Giving to the Lord and His servants is thus the thrust of the passage.

 

Their giving was purposeful, v. 4, ‘to give . . . that they (priests and Levites) might be encouraged in the law of the Lord’.4

 

Their giving was planned, v. 5, ‘the children of Israel brought the firstfruits’. Do we give of our firstfruits to the Lord? Cp. 1 Cor. 16. 1, 2.

 

Their giving was plentiful, vv. 5, 6, 10, ‘brought in abundance’; ‘brought they in abundantly’;  ‘laid them by heaps’;  ‘we have had enough to eat, and have left plenty’, cp. 2 Cor. 8. 2 – ‘liberality; 2 Cor. 9. 5 – ‘bounty’; 2 Cor. 8. 14 – ‘abundance’.

 

Their giving was proportionate, vv. 5, 6, ‘the tithe’ or tenth. We are not asked to tithe, but under grace surely we should not expect to give less than they gave under the law! They were not restricted to tithing. This was only the minimum, for on top they also contributed ‘freewill offerings’, v. 14.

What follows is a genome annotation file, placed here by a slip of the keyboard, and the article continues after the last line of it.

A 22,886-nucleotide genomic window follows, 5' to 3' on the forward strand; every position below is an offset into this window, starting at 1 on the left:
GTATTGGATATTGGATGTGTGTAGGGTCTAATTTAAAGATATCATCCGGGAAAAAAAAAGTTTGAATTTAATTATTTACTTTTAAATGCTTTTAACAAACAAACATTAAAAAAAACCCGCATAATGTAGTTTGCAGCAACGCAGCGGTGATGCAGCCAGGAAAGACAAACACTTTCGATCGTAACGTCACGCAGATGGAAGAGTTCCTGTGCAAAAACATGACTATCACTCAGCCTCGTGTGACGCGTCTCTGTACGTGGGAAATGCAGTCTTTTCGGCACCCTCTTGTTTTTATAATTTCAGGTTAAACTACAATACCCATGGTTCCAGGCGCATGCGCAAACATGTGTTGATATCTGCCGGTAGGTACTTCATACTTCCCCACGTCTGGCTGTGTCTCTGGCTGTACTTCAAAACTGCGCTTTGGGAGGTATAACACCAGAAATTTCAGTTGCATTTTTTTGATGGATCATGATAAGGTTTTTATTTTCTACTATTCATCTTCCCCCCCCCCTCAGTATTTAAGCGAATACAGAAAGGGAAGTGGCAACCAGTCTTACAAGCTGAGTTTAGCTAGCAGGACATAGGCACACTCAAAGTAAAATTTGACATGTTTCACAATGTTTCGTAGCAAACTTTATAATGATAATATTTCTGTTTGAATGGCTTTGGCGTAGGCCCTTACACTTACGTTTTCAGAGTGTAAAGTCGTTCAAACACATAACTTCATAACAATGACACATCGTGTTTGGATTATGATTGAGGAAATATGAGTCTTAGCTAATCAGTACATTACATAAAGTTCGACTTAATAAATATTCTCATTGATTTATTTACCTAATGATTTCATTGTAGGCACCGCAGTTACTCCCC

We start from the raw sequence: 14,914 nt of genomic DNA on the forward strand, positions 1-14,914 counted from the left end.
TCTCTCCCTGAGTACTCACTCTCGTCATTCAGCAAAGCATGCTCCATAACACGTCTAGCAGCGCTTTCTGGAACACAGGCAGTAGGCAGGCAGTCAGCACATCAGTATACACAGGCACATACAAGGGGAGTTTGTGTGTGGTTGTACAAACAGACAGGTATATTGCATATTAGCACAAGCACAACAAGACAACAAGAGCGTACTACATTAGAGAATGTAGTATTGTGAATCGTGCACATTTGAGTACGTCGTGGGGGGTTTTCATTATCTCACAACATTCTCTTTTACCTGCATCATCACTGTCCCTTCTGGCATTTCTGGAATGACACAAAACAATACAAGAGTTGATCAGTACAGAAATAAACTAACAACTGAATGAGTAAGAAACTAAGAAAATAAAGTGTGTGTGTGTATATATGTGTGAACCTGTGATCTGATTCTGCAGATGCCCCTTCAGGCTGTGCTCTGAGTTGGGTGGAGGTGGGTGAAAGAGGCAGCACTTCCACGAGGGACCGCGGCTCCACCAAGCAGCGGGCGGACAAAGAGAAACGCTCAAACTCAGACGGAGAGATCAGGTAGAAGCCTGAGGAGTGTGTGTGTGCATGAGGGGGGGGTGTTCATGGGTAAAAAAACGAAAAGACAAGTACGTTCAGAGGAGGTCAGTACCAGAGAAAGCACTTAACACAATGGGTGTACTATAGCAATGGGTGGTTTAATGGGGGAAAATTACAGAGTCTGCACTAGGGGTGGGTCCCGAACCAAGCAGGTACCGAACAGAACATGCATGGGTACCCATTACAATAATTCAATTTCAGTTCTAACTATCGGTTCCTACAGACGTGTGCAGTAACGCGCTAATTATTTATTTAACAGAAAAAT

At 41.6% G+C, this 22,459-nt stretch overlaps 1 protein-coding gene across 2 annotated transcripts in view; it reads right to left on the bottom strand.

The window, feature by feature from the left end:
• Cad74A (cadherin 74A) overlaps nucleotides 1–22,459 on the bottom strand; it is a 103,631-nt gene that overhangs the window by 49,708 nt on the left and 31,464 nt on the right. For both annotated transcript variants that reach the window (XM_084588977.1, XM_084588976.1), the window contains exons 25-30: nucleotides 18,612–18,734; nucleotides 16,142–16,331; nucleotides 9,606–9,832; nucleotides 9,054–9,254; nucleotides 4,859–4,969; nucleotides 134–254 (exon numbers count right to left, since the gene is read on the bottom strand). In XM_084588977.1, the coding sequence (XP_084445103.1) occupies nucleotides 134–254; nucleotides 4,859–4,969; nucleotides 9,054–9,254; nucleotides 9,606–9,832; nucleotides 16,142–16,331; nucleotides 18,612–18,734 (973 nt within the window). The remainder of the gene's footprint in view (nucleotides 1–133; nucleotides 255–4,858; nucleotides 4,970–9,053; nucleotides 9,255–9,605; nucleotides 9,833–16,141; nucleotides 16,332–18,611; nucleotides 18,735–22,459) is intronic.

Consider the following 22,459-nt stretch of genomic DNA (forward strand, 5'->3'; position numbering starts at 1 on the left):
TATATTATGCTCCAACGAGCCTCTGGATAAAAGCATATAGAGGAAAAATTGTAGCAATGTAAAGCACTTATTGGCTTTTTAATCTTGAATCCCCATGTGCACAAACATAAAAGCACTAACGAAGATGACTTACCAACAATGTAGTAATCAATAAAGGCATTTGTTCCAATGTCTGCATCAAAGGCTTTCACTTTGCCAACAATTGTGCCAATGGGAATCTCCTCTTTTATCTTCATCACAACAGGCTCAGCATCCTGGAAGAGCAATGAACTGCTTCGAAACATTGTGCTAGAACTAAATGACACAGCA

His National Pride 

based on his tenure of office.

 

He builds with foresight 

Hezekiah, realizing the threat of Assyria now that he had refused to pay the tribute money to them, protected the water supply to Jerusalem against a siege. He also repaired the Broad Wall, raised towers and reconstructed the Millo, to seek to make Jerusalem impregnable.

 

The water supply ran from the spring at Gihon to the pool of Siloam. Hezekiah’s tunnel was discovered by Sir Charles Warren in 1867. In 1880 the Siloam Inscription was found inside the tunnel and is now in a museum in Istanbul, Turkey.5 God grant us the spiritual foresight to build with an eye to the future!

 

He battles with foes